We have used Unirac’s products exclusively since we started in this business some seven years ago. We have worked with Unirac to supply donations to the owner of a wind-damaged array and for the USC team at the Solar Decathlon. We trust their products and believe in the company.
But what we have heard recently leaves us pleading, “say it ain’t so.” In response, here’s our Open Letter to Unirac Management:
To: The Decision-Makers Regarding Solarmount Evolution
From: Jim Jenal, Founder & CEO, Run on Sun
Subject: Say It Ain’t So
Dear Folks -
You may not know me, but many in your company do. I am the owner of a solar installation company in Pasadena, California, and I frequently blog about issues in the solar industry. Today my issue is your apparent decision to discontinue the Solarmount Evolution product. Folks, with all due respect, this is a terrible decision. Please let me explain.
We have always used your products on our projects - whether conventional Solarmount, tilt legs, Clicksys, Fastfoot, or Solarmount Evolution - Unirac has been or brand of choice. We appreciated our shared values - maximizing the durability of the systems that we were installing for our clients.
But one thing about conventional Solarmount always bothered us - the design of the end clamps that you featured.
That design has just never felt right - for a couple of reasons. For one, there’s the angle - no matter what you do, that clamp is never truly perpendicular to the rail. Over time, as things expand and contract in the sun, that nut is almost certain to loosen a bit and that clamp just looks like it longs to go “somewhere else".
But then we encountered a serious failure and that got us worrying about a second issue.
That T-bolt is stainless steel but it is sitting in an extruded aluminum channel. I had seen an overly enthusiastic installer torque that bolt right through the channel - clearly not following procedures, but then there’s lots of folks out there who don’t follow recommended torque settings! But when I saw what could happen when bad installation practices encountered a generational windstorm, I really became concerned.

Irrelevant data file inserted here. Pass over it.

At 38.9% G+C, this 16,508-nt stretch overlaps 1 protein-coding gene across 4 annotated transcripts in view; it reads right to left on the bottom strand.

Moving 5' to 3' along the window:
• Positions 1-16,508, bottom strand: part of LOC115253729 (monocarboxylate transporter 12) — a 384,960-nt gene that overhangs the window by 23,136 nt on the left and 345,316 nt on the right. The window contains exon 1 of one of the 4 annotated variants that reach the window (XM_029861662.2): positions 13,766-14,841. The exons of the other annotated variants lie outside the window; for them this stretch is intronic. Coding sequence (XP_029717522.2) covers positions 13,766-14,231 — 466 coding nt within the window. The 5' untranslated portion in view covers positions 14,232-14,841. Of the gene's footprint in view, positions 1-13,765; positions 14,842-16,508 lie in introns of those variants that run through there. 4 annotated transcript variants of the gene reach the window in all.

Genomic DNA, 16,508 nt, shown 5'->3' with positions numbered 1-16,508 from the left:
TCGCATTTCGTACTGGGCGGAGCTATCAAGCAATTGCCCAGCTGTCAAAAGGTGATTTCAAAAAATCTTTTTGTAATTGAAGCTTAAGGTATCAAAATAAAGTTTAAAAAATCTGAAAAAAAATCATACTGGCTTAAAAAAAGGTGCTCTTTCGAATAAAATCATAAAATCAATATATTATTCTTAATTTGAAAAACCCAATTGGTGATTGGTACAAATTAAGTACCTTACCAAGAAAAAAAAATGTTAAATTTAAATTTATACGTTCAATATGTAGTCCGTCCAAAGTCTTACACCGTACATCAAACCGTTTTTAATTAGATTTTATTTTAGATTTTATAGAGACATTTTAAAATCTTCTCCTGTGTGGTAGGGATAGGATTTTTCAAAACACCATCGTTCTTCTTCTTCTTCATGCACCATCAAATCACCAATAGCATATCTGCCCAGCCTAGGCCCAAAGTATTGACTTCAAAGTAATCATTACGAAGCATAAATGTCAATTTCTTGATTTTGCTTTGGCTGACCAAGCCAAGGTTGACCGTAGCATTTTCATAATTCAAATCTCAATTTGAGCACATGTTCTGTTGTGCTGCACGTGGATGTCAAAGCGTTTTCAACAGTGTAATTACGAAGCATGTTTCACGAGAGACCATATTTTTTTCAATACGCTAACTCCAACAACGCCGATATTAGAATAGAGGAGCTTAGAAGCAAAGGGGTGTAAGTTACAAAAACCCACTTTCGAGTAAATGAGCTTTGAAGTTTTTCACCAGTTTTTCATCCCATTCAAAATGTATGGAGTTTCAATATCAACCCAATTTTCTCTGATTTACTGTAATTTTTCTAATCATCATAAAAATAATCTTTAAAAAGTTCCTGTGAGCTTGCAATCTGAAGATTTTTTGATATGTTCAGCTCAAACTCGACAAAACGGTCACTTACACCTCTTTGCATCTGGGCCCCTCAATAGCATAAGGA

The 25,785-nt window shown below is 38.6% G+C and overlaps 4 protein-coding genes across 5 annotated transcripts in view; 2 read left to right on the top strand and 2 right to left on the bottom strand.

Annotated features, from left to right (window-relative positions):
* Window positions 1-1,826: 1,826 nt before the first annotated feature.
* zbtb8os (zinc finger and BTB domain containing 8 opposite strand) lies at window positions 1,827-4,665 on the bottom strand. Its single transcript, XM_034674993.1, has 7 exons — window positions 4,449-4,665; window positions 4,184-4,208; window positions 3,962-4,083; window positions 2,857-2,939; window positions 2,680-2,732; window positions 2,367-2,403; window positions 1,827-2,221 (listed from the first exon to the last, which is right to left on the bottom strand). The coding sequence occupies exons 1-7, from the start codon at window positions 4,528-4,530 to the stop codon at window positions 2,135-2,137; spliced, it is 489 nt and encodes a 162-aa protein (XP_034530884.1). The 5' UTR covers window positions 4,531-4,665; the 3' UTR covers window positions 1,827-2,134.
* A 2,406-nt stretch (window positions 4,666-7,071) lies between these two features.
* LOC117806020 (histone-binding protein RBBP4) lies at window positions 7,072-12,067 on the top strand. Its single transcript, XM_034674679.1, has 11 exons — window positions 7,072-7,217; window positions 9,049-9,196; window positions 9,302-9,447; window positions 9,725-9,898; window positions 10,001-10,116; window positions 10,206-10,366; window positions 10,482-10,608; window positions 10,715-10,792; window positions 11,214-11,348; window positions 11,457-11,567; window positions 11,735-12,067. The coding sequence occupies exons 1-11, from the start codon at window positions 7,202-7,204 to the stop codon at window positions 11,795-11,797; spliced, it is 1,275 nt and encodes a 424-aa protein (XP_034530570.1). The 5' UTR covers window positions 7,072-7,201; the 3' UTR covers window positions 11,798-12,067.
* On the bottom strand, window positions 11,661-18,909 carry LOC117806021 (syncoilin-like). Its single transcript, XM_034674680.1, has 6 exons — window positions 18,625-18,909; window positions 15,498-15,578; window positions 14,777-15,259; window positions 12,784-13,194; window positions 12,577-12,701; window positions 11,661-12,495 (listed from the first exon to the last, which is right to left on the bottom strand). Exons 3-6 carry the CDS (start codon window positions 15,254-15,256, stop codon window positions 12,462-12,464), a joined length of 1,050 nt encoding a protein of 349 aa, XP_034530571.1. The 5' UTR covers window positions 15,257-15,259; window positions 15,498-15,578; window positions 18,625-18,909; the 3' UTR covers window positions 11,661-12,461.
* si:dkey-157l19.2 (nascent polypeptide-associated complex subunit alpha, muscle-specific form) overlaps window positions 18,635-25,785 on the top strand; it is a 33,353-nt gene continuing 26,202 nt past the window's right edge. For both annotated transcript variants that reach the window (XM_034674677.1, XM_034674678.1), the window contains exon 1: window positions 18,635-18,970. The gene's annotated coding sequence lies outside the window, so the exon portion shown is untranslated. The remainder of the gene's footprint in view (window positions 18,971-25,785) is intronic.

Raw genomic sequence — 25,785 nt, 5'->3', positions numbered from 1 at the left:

Here that T-bolt has chewed its way completely through the aluminum channel resulting in a catastrophic failure of the array. When we came upon that failure, we turned to you to help us make it right - which we did, together.
The solution involved your Solarmount Evolution product and, having installed it once, I vowed I would never install conventional Solarmount again. Why? Because you had truly created a product that was superior in every sense: vastly stronger, clearly more secure over time, and even easier to work with on the roof!
Look at the difference between the end clamp on the left versus the one above and ask yourself - which of these would you want securing a solar array to your roof for the next twenty-five years? Not even a close call, is it?
You had done what every quality manufacture strives to do - you had built the better mousetrap. We told everyone we spoke to about the benefits of your new product and we used it exclusively on all of our projects thereafter.
We heard some people complain that it cost more than conventional Solarmount. Frankly, we didn’t notice and we didn’t care. The product was so demonstrably superior that what difference did it make if it cost a few cents/Watt more? We certainly didn’t ever lose any business because we specified it - but I can say with total knowledge that we closed some deals simply because of it.
So now we hear that you are going to discontinue the product altogether.
We would implore you to rethink this decision.
Some products, like some television shows, take a while to catch on with the public. After all, NBC nearly failed to pickup Seinfeld, a program that many critics ultimately considered one of the best ever aired. Solarmount Evolution is that good - but it needs a longer run to gain traction in the industry.